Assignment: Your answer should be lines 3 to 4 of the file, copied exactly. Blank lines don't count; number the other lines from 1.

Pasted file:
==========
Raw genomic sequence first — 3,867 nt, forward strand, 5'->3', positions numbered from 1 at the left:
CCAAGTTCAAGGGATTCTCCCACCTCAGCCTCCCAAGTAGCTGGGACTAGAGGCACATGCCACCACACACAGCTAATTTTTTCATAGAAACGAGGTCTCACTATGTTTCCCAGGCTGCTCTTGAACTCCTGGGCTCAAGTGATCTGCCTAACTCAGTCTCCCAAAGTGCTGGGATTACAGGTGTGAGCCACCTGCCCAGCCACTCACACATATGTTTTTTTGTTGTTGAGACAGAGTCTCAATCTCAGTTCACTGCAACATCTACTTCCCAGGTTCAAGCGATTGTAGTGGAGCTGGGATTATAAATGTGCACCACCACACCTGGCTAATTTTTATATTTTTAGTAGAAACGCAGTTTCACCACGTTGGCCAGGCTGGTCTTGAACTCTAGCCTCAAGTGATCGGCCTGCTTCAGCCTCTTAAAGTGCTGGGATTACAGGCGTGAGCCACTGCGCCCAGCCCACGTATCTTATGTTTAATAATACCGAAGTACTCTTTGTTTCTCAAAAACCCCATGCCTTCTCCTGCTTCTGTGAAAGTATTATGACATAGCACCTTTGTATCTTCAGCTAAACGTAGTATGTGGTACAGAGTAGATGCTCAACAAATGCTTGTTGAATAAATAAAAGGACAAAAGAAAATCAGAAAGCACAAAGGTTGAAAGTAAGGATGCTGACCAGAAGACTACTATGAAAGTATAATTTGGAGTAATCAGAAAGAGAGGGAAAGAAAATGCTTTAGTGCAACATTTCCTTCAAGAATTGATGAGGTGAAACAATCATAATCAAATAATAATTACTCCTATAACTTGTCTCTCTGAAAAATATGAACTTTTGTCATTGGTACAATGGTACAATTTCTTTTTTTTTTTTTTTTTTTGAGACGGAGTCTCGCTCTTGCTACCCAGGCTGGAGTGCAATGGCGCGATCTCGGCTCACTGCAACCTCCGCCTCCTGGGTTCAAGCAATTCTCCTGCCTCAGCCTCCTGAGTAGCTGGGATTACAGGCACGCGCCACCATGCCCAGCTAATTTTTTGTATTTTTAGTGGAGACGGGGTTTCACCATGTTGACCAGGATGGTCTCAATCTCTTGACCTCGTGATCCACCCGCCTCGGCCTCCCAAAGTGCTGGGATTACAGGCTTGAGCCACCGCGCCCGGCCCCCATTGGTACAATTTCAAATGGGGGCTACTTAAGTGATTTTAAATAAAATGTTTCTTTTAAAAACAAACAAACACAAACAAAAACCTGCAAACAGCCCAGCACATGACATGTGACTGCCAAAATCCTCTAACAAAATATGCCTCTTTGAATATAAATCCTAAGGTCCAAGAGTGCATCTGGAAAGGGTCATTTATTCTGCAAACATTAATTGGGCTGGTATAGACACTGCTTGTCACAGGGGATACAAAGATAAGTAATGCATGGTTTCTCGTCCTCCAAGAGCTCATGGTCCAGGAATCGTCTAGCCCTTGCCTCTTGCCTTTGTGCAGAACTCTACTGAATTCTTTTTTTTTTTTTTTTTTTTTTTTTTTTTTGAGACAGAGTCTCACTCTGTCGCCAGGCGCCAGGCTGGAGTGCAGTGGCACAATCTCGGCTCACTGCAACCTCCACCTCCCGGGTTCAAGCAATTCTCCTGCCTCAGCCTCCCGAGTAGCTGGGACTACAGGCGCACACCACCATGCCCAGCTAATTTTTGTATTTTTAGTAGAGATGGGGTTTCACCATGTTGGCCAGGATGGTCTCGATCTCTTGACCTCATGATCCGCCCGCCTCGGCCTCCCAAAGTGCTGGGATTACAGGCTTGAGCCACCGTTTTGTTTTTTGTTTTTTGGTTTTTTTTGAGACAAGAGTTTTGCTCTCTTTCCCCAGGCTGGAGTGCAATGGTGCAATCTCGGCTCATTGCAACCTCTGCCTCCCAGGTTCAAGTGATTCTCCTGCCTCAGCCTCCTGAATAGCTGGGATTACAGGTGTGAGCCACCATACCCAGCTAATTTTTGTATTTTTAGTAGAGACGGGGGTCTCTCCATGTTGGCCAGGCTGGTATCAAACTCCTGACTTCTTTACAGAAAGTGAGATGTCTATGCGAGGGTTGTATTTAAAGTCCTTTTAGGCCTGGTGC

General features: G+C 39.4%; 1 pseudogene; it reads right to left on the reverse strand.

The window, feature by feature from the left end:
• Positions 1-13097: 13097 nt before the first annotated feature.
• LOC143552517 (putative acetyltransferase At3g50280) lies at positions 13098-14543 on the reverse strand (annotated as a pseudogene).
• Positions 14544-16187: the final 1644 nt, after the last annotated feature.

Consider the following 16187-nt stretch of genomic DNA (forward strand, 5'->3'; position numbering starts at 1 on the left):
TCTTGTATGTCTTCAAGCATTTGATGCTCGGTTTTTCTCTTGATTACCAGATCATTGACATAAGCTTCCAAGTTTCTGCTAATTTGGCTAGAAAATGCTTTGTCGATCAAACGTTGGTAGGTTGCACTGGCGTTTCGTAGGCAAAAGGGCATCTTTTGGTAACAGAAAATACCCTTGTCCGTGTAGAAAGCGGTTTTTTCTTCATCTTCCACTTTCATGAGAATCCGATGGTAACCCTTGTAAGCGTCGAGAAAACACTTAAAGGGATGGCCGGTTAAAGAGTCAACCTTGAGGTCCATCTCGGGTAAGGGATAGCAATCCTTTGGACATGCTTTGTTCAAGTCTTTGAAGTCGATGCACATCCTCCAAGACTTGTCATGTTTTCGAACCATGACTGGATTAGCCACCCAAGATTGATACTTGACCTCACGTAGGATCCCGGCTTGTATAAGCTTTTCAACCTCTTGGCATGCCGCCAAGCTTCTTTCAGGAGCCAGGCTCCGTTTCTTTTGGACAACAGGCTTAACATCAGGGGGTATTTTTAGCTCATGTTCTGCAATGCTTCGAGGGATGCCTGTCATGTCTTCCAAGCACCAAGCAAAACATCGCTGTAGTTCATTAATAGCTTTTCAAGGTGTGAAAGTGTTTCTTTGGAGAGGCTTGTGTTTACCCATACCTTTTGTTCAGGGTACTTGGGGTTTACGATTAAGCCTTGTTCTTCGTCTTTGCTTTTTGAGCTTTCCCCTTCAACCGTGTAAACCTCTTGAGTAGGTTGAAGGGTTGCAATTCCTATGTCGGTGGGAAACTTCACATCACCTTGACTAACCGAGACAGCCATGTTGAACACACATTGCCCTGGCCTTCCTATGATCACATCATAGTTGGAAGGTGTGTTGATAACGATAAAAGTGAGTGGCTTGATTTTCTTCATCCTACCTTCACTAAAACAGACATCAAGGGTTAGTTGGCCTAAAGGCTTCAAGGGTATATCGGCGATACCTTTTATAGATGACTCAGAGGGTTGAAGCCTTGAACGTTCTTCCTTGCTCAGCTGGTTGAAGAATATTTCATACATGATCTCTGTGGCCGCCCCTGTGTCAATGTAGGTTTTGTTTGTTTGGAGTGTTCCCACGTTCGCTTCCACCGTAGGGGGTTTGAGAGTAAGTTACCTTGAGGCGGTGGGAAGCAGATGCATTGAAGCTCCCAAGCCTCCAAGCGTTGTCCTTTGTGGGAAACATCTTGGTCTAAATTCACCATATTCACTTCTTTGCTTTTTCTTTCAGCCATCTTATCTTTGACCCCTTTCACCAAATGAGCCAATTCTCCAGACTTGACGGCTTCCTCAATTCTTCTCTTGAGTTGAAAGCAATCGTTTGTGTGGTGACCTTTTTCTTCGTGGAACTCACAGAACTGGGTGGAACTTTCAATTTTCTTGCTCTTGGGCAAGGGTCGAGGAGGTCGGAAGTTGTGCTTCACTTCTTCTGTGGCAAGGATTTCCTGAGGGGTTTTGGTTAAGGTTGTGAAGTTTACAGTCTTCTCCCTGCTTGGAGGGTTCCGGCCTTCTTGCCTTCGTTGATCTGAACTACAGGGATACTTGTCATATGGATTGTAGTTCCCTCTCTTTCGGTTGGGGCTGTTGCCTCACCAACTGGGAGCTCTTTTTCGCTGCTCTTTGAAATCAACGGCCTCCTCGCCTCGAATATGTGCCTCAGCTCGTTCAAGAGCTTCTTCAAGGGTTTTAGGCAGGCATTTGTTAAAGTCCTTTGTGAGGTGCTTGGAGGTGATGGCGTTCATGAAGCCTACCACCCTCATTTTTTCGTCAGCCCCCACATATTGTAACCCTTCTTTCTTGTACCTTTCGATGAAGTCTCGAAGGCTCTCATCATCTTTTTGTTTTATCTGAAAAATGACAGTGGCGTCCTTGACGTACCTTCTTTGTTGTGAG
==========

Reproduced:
General features: G+C 39.4%; 1 pseudogene; it reads right to left on the reverse strand.

The window, feature by feature from the left end: